Mechanically, this 911S is remarkable! The family kept the car well maintained all these years, including a complete engine and transmission rebuild, plus recently a complete brake rebuild (all calipers, hoses, and master brake cylinder). The car starts every time on the first crank, with no smoke and no drips of oil anywhere. Also, according to the family, this is a fully numbers matching car with its original motor and transmission.
The entire Green interior is original with the exception of recently reupholstered front seats.
I want to jump back into the 930 mix with an example that, to me, is a surprisingly pretty car. Occasionally I find myself really drawn to colors that, were you to show me just a swatch of the color, I wouldn’t normally think would make for a very nice exterior color on any car. This is just such an example, though strangely the color, at least by name, is not entirely unfamiliar to us. Here we have a Platinum Metallic 1977 Porsche 930 Turbo Carrera with around 54K miles and a very nice Cork leather interior. The combination is particularly attractive, but I want to focus on that exterior. We saw Platinum Metallic last week on this 911SC Weissach Edition, but that version of the color shows darker, more brown than gold, and I have to say I think this version is the far superior color. In the sun it really pops and while it’s definitely a shade of gold it’s not so ostentatious that we might feel uncomfortable being seen in it. The Cork interior really just completes the package.
Model: 911 Turbo
Engine: 3.0 liter turbocharged flat-6
Transmission: 4-speed manual
Mileage: 54,000 mi
Platinum over a full Cork leather interior. Manufactured in September of 1976. Matching numbers with CoA. Books and tools. Recent $9K service. 54K miles from new.
Questions concerning this 930 have to begin with the rear deck lid. It’s almost spectacularly wrong: wrong tail, the script should be Turbo Carrera, and the paint mostly appears to be peeling away. Really I have no idea what it’s doing on the car, but I’d like to know. Presumably, the original is long gone and that is unfortunate, but I’d at least be curious to know the situation with the paint on the one we see here.…
Did the high-mileage R32 from earlier get you wondering what you might do with the drivetrain? A little over three years ago, we took a look at a special early Rabbit. Dressed in Miami Blue and looking subtly upgraded with Corrado steel wheels and a lower ride height, what the exterior didn’t give away was that lurking under the hood was a 2.8 liter 24V VR6 motor popped in. The swap looked well executed and generally clean outside of some loose wiring, and the builder hadn’t gone over the top with a crazy interior – instead, relying on the original items for a true sleeper status. With a few minor changes like a better executed intake, engine cover and some odds and ends, the car has reappeared with generally the same introduction – but that’s okay with us, because the look is spot on! It’s also a no reserve auction, so we’ll get to see where an honest yet seriously quick Rabbit gets you these days.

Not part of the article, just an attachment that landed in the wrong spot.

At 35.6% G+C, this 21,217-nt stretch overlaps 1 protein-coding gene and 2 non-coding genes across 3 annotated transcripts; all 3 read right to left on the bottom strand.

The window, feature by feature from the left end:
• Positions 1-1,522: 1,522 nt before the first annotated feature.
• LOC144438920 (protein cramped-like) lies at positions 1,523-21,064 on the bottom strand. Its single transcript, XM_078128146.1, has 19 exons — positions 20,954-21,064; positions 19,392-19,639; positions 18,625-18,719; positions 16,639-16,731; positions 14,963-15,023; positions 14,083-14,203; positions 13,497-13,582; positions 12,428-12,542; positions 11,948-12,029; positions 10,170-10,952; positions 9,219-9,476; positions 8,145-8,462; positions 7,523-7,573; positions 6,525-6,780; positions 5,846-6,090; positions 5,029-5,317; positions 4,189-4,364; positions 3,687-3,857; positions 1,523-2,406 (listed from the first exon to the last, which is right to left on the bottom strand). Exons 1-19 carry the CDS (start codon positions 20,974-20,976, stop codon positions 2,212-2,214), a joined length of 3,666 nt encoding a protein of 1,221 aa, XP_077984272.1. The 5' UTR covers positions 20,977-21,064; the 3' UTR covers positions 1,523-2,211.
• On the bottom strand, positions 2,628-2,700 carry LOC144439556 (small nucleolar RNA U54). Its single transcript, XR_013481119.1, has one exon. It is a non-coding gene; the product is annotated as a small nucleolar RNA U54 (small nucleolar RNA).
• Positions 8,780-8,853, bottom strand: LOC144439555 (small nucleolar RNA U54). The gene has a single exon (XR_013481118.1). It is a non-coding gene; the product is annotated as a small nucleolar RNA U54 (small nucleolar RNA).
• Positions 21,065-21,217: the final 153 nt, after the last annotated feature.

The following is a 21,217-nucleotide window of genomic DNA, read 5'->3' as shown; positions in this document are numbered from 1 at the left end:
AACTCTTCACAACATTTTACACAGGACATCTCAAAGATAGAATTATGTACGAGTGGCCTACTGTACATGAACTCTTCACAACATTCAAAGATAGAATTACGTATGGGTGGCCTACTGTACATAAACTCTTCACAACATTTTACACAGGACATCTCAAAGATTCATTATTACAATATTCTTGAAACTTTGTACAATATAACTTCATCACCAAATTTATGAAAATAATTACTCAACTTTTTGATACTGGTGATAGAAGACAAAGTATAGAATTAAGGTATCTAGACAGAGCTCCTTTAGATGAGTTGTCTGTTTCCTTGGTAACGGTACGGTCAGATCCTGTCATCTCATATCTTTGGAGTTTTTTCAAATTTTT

I’ve found myself featuring more and more of the mid-year 911. I still don’t feature them all that often relative to other model years, but I used to never feature any model other than the Carrera so there is some progress. In part, I think this is due to more interesting examples being made available. I suspect that has occurred because, while these are still some of the cheaper models in the air-cooled 911 range, we’ve actually seen a few nice examples sell for values that at the time I found surprising. It’s still rare that it happens, but some of the neglect has waned. This all brings us to the car here: a Burgundy Metallic 1977 Porsche 911S Targa with Cork leather interior and 168,074 miles on it. That’s a lot of miles (though not necessarily for the age), but given that it’s been fully restored I’m not sure that mileage should be overly concerning. It will affect value though.
Colors I’ve never come across will always draw extra attention. On an early 930, I know I’m hooked. So what do we have here? It’s a 1977 Porsche 930 Turbo Carrera in paint-to-sample Gazelle Metallic with a nice looking and contrasting Dark Brown leather interior. The CoA hasn’t been provided here so we lack that verification, but the rarity of the color seems hard to doubt. And, really, what better way to paint a sports car than as a gazelle? Avoid the lions and you’re sure to make spirited progress! Like the Copper Brown Metallic 930 we saw last week the colors here are very much a period-correct combination, and in this case perhaps even more so. Yet each also possesses enough charm to help it excel even outside of its original vintage. This one is not quite gold, not quite brown. It is not quite like any other color I’ve seen.
I could be totally off base here, and I will admit that there is some legwork and research to be done, but I think this 1977 Porsche 930 Turbo Carrera is priced pretty darn well and could be a really nice value. I’ve featured a few 911 Turbos of late that struck me similarly so perhaps values for even these early Turbos are starting to come down some, but it is certainly worth investigating further. The colors appear to be Copper Brown Metallic over a Cork interior, a very period-correct combination that looks really nice on this 930 and presents well inside and out. We’re told it has been repainted, but the interior is said to be entirely original.
This 930 has such amazing contrasts and I love it. Granted in 1977 (or even today) a 930 wasn’t exactly a shrinking violet so it’s going to draw attention regardless of what color it is, but still this is pretty much plain ‘ole Silver on the outside. But check out the interior. It is everything and its existence almost seems impossible given the exterior. These are the sorts of options Porsche made available during the ’70s and even if I can admit that they might be tough to love on a regular basis they are still so great to see and a testament to the wilder side of this seemingly staid German marque. So here we have a Silver 1977 Porsche 930 Turbo Carrera, located in Los Angeles, showcasing a Red interior with Tartan inserts and only 10,960 miles on it.